From too little to too much information, what’s relevant in Schwarzenegger coverage

When news broke Tuesday morning that Arnold Schwarzenegger had fathered an out-of-wedlock child, the Los Angeles Times protected the mother’s privacy by excluding her name from coverage.

A day later, The New York Times had published not only the woman’s name, but photos of her and her home, as had ABC, MSNBC and most large news websites — though, notably, not the LA Times.

LA Times editor Russ Stanton explained to media writer James Rainey why the paper continued to withhold the woman’s name, while New York Times Executive Editor Bill Keller explained to Rainey why the paper published it, along with other details.

“Our basic job is to inform readers about news events, so we need a pretty compelling reason NOT to give readers information we think they care about,” Keller wrote, in part. “We’re sensitive to privacy issues, but in this case we don’t see that compelling reason to keep our readers in the dark.”

Keller added: “Often — as in the Schwarzenegger case — we withhold the names of children, because they are particularly vulnerable….

“The employee who had Schwarzenegger’s child is a more complicated question. We don’t know enough about the circumstances to know whether, or in what degree, she was a victim, beyond the obvious fact that there was a serious imbalance of power in the relationship.

“But there’s nothing to suggest that reliving the earlier experience is likely to be traumatizing in the sense rape victims describe (she’s lived with it — and worked for him — for 10 or 15 years). And the reality is, there is not much privacy left for us to protect.”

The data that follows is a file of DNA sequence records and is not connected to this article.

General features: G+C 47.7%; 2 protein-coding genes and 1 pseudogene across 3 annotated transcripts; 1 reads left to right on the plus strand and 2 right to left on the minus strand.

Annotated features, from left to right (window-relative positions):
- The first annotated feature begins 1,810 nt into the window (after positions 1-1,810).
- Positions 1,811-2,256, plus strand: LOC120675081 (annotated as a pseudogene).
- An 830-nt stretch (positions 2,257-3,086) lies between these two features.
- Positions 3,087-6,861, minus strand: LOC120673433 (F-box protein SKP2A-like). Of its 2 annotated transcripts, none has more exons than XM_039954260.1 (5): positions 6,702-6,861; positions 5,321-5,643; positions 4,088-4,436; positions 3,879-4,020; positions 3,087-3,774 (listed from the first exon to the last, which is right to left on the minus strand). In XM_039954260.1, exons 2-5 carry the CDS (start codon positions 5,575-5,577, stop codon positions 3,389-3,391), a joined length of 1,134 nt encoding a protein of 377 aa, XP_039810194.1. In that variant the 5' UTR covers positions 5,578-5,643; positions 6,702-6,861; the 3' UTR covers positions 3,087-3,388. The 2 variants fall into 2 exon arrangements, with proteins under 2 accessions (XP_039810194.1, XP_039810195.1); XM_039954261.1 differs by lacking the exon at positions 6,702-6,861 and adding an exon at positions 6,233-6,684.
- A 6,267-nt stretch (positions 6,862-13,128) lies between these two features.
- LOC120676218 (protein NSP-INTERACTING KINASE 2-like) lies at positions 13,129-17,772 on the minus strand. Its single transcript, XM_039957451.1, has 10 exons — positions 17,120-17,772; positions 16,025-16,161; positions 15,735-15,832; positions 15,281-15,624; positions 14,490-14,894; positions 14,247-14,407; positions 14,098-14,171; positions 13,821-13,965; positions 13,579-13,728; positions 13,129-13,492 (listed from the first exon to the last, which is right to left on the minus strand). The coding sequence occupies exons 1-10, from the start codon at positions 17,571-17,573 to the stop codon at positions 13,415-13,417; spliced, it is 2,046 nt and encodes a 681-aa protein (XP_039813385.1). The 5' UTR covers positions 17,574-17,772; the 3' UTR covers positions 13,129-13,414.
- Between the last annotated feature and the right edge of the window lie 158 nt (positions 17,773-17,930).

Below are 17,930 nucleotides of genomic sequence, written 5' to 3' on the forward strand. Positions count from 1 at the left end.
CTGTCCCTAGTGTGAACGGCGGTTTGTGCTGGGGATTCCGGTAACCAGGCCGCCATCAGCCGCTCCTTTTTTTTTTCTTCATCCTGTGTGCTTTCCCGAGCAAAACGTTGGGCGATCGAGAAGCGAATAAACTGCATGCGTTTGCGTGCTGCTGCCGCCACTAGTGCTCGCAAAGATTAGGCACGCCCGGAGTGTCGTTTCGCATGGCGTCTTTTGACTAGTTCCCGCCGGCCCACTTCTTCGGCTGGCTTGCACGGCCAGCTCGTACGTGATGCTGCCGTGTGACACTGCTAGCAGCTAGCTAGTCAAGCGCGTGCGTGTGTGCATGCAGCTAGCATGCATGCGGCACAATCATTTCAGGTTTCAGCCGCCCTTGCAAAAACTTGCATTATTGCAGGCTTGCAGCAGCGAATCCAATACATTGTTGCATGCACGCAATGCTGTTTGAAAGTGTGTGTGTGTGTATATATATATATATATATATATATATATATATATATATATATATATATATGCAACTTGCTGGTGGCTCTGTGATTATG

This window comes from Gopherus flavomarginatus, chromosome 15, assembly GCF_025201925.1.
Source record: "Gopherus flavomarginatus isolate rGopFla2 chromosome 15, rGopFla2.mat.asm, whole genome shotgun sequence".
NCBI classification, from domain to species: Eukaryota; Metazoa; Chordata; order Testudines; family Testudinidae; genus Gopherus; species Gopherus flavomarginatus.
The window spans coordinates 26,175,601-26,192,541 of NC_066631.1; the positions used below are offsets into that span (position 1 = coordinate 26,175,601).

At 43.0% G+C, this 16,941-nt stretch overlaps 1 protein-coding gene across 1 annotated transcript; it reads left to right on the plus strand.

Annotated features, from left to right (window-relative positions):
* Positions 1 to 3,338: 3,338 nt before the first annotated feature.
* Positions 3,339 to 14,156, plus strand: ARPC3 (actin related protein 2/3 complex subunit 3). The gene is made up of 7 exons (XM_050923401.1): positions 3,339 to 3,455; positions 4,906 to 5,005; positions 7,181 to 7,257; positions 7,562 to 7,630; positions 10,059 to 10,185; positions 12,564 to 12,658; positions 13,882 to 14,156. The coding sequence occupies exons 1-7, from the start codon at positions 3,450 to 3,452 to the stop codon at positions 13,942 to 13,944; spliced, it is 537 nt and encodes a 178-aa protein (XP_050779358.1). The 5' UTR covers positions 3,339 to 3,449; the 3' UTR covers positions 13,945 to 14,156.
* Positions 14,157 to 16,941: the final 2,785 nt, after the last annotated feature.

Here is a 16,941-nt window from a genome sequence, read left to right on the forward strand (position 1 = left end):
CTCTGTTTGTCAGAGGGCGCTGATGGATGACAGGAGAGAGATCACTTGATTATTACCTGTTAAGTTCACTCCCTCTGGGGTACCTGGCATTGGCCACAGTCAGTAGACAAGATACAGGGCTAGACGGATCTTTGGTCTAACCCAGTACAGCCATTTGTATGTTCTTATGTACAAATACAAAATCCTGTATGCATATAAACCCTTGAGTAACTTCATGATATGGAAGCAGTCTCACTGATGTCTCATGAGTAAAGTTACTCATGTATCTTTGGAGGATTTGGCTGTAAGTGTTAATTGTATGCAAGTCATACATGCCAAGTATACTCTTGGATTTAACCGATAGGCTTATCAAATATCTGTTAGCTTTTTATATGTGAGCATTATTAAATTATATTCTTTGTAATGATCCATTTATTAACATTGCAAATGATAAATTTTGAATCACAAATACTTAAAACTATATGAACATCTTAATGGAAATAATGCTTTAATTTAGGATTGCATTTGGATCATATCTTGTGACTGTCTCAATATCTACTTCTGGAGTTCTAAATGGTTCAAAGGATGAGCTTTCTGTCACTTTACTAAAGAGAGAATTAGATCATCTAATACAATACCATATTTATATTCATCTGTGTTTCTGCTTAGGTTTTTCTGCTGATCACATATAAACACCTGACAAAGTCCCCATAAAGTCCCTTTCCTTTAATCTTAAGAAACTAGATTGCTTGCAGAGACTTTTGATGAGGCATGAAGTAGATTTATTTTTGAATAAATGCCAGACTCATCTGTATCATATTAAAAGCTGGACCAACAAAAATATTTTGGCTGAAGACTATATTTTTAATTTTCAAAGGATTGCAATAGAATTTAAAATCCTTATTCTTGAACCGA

As journalists, once we moved beyond the woman’s name, we compensated for starving readers of details by serving them an all-you-can-eat buffet.

News media are shown outside the home believed to be the residence of a household staff member who mothered a child with former Gov. Arnold Schwarzenegger, Wednesday, May 18, 2011, in Bakersfield, Calif. (Nick Ut/AP)

Surely there are options between famine and feast.

And even if you believe there’s no cause to protect her identity — though doing so reveals the identity of the minor child — how much information, and of what sort, is justifiable?

Here’s what I’ve learned from the news coverage:

Here’s what I really want to know:

  • Did Schwarzenegger buy her the house?